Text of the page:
With Prod•gnosis, each operational value stream is the “whole product” for that product (line). As an integral part of the “Product Development”, all the operating procedures (processes), support and admin systems, interfaces to common “shared” services – such as billing or CRM systems – etc. are part of the design for the operational value stream in question. By “instantiating” this value stream design – by, for example, adding the people and equipment needed to “run” the operational value stream – the business has the necessary means to sell and support the product line in question. This instantiation can happen once, or maybe even several times in e.g. different geographies.
Aside: You may spot some similarities here to the model often used by franchisers.
Of course, Prod•gnosis is an ideal. But one which I suggest is entirely feasible to use as a model, and to “grow into” progressively, as the product development competence of the organisation grows and matures.
And just in case you’re thinking I’m making a case for a big, up-front design of a new operational value stream – I’m well aware of the egregious dysfunctions inherent in BDUF. No, rather I’m thinking more in terms of a Lean Startup-like approach – instantiating version 0.1 of the operational value stream as early as possible, conducting experiments with its operation in delivering an MVP (even before making its 1.0 product line available to buying customers), and through e.g. kaizen by either the product development or – the few, early – operational value stream folks (or both in collaboration), incrementally modifying, augmenting and elaborating it until the point of the 1.0 launch, and beyond.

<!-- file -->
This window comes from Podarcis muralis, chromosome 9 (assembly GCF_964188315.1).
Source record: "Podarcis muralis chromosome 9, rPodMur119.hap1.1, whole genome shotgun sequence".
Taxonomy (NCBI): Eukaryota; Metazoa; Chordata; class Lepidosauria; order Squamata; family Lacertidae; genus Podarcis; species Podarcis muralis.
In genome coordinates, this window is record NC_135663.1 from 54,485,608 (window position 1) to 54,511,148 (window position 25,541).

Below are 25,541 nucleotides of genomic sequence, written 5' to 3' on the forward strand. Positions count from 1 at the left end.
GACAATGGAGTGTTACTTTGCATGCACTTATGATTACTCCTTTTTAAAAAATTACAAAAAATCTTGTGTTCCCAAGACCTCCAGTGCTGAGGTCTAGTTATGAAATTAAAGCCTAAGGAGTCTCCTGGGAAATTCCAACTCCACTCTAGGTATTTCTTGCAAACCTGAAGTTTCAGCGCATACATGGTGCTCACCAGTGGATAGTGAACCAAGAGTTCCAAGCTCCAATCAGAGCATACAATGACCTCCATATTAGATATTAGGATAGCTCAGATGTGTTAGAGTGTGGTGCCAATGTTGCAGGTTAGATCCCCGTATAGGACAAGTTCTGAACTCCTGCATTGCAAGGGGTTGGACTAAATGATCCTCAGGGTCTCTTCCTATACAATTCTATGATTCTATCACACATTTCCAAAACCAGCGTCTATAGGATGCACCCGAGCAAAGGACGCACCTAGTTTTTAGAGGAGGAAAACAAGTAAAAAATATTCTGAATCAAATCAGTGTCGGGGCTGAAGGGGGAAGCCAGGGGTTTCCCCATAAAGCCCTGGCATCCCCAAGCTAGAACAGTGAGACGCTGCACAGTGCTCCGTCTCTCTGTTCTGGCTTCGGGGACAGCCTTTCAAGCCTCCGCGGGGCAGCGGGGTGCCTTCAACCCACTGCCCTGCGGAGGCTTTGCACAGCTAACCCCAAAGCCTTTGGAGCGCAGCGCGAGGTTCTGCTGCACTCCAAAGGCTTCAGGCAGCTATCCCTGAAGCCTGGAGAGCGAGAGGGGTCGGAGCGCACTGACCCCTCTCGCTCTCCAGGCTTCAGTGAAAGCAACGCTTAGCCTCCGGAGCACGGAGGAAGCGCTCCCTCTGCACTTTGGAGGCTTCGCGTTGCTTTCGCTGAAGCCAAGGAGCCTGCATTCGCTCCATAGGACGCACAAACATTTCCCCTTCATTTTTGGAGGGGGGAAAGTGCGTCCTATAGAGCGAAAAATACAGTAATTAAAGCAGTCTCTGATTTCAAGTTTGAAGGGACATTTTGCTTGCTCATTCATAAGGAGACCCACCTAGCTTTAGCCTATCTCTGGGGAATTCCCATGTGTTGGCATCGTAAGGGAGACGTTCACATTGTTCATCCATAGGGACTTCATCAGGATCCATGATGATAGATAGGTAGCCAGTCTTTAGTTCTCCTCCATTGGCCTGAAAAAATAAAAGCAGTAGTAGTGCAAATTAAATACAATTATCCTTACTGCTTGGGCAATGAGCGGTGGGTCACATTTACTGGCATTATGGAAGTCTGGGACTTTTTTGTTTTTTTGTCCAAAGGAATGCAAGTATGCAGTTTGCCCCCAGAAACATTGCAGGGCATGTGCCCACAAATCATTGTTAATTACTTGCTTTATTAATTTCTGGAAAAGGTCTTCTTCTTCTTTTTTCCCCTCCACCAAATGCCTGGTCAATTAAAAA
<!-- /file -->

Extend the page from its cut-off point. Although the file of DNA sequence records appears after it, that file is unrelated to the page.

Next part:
Product Development Flow
Basically, the idea of Flow – a fundamental concept in e.g. Lean Manufacturing, Lean Service, etc. – relates to the continual delivery of something of value to someone who needs it.
In Lean Manufacturing, it’s the continual delivery of product units – such as cars – to customers.
In Lean Service, it’s the continual fulfilment of service requests in response to demands from customers, a.k.a. “service users”.
And in Lean Product development it’s the continual delivery of (whole) product designs into the business, and thence – via e.g. the operational value streams of manufacturing or service delivery – of instances of those designs into the hands of the business’s customers.
So, pulling this all together: I use the term “Product Development Flow” to refer to the flow of new product designs into the business. The operational side of the business can then take these new product designs, slice them up (and patch the gaps) and stuff them into the organisation, to sell and support alongside existing products.